McGlashan ND. “Sudden Infant Death in Tasmania 1980-1986: A Seven Year Prospective Study.” 29 Soc Sci Med 1015-26 (1989)

          Sandahl B. “Smoking Habits and Spontaneous Abortion.” 31 Eur J Obstet Gynecol Reprod Biol 23-31 (1989)

          Nicholl JP, O'Cathain A. “Epidemiology of Babies Dying at Different Ages from The Sudden Infant Death Syndrome.” 43 J Epidemiol Community Health 133-139 (1989)

          Bulterys MG, Greenland S, Kraus JF. “Chronic Fetal Hypoxia and Sudden Infant Death Syndrome: Interaction Between Maternal Smoking and Low Hematocrit During Pregnancy.” 86 Pediatrics 535-540 (1990)

          Gilbert RE, Fleming PJ, Azaz Y, Rudd P. “Signs of Illness Preceding Sudden Unexpected Death in Infants.” 300 Brit Med J 1237-1239 (1990)

          Haglund B, Cnattingius S. “Cigarette Smoking as a Risk Factor for Sudden Infant Death Syndrome.” 80 Am J Public Health 29-32 (1990).

          Engelberts A. Cot Death in the Netherlands: An Epidemiological Study. Amsterdam: VU University Press, 1991. (MD Thesis.)

          Li D-K, Dalang JR. “Maternal Smoking, Low Birth Weight and Ethnicity in Relation to Sudden Infant Death Syndrome.” 134 Am J Epidemiol 958-964 (1991).

          Mitchell EA, Scragg R, Stewart AW, et al. “Results from the first year of the New Zealand Cot Death Study.” 104 N Z Med J 71-76 (1991)

          Schoendorf KC, Kiely JL. “Relationship of Sudden Infant Death Syndrome to Maternal Smoking During and After Pregnancy.” 90 Pediatrics 905-908 (1992)

          Windham GC, Swan SH, Fenster L. “Parental Cigarette Smoking and The Risk of Spontaneous Abortion.” 135 Am J Epidemiol 1394-1403 (1992)

          Armstrong BG, McDonald AD, Sloan M. “Cigarette, Alcohol, and Coffee Consumption and Spontaneous Abortion,” 82 Am J Public Health 85-87 (1992)

          Nicholl JP, O'Cathain A. “Antenatal Smoking, Postnatal Passive Smoking, and Sudden Infant Death Syndrome.” In: Poswillo D, Alberman E, eds. Effects of Smoking on the Fetus, Neonate and Child. Oxford: Oxford Medical Publications, 1992.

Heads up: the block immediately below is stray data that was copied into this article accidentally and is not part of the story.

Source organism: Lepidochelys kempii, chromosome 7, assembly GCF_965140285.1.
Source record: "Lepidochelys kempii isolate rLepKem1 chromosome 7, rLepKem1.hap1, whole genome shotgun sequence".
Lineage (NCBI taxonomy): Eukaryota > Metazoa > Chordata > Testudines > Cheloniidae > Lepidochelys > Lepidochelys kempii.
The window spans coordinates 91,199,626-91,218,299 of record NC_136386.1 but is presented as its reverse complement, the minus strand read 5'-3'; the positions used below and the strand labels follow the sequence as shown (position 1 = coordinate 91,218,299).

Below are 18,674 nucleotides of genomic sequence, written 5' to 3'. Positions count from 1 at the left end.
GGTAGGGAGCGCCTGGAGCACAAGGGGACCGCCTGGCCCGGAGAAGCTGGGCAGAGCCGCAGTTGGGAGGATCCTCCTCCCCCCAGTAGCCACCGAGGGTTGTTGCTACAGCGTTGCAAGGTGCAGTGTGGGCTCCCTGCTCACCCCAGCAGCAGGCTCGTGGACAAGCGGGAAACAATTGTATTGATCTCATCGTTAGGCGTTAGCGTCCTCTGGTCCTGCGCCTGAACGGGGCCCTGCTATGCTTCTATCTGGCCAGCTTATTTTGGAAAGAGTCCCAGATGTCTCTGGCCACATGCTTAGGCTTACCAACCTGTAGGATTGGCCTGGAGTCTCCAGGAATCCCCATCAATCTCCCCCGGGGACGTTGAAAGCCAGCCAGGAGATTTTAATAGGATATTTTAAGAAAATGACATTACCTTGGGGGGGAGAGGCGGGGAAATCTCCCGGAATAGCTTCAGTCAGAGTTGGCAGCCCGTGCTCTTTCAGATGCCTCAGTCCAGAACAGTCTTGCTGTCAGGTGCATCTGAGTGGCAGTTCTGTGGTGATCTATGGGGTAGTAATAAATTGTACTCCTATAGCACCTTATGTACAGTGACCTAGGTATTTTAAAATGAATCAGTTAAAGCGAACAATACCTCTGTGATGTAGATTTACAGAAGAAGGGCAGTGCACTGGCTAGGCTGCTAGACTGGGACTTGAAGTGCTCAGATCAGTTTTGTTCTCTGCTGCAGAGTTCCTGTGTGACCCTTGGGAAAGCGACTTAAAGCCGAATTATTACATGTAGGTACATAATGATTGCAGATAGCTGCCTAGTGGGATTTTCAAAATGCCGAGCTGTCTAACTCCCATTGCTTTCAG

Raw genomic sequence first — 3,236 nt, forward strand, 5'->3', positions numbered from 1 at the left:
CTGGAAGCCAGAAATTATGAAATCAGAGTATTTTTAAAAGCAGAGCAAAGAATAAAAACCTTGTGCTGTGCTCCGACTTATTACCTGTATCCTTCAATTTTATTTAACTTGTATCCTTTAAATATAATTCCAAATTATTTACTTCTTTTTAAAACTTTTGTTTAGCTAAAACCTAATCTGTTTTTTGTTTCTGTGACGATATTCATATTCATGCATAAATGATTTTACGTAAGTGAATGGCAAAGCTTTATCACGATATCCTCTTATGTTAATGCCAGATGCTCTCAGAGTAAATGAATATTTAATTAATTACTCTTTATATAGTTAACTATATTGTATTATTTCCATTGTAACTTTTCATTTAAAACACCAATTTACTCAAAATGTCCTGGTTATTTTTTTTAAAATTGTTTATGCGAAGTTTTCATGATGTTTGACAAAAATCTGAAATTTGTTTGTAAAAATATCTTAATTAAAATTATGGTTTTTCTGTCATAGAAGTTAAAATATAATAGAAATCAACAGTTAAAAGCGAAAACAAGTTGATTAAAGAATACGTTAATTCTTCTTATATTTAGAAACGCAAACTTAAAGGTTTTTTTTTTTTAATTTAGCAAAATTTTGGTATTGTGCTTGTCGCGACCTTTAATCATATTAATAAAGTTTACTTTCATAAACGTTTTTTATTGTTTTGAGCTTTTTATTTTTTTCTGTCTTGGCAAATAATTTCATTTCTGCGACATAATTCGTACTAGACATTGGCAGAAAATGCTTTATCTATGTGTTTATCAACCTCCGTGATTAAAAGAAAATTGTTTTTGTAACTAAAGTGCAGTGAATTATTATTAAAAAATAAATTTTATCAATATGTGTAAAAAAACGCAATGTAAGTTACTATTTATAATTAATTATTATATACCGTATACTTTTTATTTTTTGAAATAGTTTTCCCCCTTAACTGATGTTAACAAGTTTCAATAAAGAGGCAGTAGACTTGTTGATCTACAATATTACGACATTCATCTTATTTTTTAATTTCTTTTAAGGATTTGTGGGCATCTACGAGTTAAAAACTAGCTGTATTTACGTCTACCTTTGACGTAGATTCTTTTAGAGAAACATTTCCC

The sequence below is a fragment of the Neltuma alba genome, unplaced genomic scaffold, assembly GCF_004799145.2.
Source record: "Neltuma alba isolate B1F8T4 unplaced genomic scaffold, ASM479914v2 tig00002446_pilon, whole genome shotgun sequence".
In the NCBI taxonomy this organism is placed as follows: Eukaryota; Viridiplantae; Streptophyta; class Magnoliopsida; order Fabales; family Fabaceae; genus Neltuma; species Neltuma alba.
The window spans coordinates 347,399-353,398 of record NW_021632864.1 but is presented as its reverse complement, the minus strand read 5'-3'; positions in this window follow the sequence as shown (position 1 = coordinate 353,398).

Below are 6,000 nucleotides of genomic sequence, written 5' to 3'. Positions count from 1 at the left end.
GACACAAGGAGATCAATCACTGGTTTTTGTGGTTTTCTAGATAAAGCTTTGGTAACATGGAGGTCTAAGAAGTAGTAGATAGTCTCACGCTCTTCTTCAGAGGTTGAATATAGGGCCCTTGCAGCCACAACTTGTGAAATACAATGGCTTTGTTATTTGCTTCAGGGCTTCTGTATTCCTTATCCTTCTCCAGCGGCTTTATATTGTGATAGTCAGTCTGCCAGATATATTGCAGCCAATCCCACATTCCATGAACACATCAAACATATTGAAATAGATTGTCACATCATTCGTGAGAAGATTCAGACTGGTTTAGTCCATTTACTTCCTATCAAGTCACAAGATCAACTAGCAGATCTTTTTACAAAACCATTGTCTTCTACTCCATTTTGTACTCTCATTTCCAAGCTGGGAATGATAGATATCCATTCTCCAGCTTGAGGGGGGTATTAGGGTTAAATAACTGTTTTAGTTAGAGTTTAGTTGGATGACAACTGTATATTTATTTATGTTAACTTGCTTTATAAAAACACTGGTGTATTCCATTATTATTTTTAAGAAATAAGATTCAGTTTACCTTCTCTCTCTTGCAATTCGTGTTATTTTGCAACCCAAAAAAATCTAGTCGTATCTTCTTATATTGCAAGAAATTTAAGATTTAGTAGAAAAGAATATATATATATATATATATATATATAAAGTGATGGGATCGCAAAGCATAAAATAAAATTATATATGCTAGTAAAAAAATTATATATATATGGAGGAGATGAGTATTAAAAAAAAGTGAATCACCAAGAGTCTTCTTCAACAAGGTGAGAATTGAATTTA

Mitchell EA, Taylor BJ, Ford RPK, Stewart AW, Becroft DM,Thompson JM, et al. “Four Modifiable and Other Major Risk Factors or Cot Death: The New Zealand Study.” 28 J Paediar Child Health (suppl) S3-8 (1992)

          Mitchell EA, Ford RPK, Stewart AW, Taylor BJ, Becroft DM,Thompson JM, Scragg R, Hassall IB, Barry DM, and EM Allen. “Smoking and The Sudden Infant Death Syndrome.” 91 Pediatrics (#5) 893-896 (1 May 1993) (Conclusion: “Passive tobacco smoking [TTS] is causally related to SIDS.”)

          Mitchell EA. “Smoking: The Next Major and Modifiable Risk Factor.” In: Rognum TO, ed. Sudden Infant Death Syndrome: New Trends in The Nineties. Oslo: Scandinavian University Press, 114-118 (1995)

          DiFranza, Joseph R., and Lew, Robert A. “Effect of Maternal Cigarette Smoking on Pregnancy Complications and Sudden Infant Death Syndrome.” 40 J of Family Practice 385-394 (1995)

          Klonoff-Cohen HS, Edelstein SL, Schneider E, Srinivasan IP, Kaegi D, Chang JC, et al. “The Effect of Passive Smoking and Tobacco Exposure Through Breast Milk on Sudden Infant Death Syndrome.” 273 J Am Med Ass'n 795-798 (1995)

          Blair PS, Fleming PJ, Bensley D, Smith I, Bacon C, Taylor E, et al. “Smoking and The Sudden Infant Death Syndrome: Results of 1993-5 Case-control Study for Confidential Inquiry into Still-births and Deaths in Infancy.” 313 Brit Med J 195-198 (27 July 1996)